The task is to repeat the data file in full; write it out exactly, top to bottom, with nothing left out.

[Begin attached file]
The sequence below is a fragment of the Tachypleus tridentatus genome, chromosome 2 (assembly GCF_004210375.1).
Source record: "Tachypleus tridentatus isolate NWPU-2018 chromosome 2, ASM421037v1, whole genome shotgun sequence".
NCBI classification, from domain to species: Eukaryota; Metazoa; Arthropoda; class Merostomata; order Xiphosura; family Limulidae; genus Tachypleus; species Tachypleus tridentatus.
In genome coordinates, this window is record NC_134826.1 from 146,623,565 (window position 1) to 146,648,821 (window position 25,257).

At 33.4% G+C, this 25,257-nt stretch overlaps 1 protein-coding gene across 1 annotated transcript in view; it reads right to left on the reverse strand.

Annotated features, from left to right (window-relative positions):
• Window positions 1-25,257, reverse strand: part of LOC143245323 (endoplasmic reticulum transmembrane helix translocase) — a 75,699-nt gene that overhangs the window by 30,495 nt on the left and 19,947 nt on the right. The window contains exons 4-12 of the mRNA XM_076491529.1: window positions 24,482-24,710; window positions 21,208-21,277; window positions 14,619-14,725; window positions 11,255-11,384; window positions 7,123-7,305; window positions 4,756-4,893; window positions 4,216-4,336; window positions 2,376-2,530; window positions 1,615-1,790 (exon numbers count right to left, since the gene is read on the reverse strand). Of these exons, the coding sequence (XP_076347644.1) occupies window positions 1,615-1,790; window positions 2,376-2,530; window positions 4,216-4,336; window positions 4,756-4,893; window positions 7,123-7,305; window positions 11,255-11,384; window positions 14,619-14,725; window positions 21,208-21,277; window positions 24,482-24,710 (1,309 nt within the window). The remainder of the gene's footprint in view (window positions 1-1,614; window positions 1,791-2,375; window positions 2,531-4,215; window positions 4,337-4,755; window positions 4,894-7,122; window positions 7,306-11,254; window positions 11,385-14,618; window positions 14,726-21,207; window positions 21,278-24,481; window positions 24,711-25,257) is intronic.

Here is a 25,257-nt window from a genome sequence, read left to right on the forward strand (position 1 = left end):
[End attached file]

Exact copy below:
The sequence below is a fragment of the Tachypleus tridentatus genome, chromosome 2 (assembly GCF_004210375.1).
Source record: "Tachypleus tridentatus isolate NWPU-2018 chromosome 2, ASM421037v1, whole genome shotgun sequence".
NCBI classification, from domain to species: Eukaryota; Metazoa; Arthropoda; class Merostomata; order Xiphosura; family Limulidae; genus Tachypleus; species Tachypleus tridentatus.
In genome coordinates, this window is record NC_134826.1 from 146,623,565 (window position 1) to 146,648,821 (window position 25,257).

At 33.4% G+C, this 25,257-nt stretch overlaps 1 protein-coding gene across 1 annotated transcript in view; it reads right to left on the reverse strand.

Annotated features, from left to right (window-relative positions):
• Window positions 1-25,257, reverse strand: part of LOC143245323 (endoplasmic reticulum transmembrane helix translocase) — a 75,699-nt gene that overhangs the window by 30,495 nt on the left and 19,947 nt on the right. The window contains exons 4-12 of the mRNA XM_076491529.1: window positions 24,482-24,710; window positions 21,208-21,277; window positions 14,619-14,725; window positions 11,255-11,384; window positions 7,123-7,305; window positions 4,756-4,893; window positions 4,216-4,336; window positions 2,376-2,530; window positions 1,615-1,790 (exon numbers count right to left, since the gene is read on the reverse strand). Of these exons, the coding sequence (XP_076347644.1) occupies window positions 1,615-1,790; window positions 2,376-2,530; window positions 4,216-4,336; window positions 4,756-4,893; window positions 7,123-7,305; window positions 11,255-11,384; window positions 14,619-14,725; window positions 21,208-21,277; window positions 24,482-24,710 (1,309 nt within the window). The remainder of the gene's footprint in view (window positions 1-1,614; window positions 1,791-2,375; window positions 2,531-4,215; window positions 4,337-4,755; window positions 4,894-7,122; window positions 7,306-11,254; window positions 11,385-14,618; window positions 14,726-21,207; window positions 21,278-24,481; window positions 24,711-25,257) is intronic.

Here is a 25,257-nt window from a genome sequence, read left to right on the forward strand (position 1 = left end):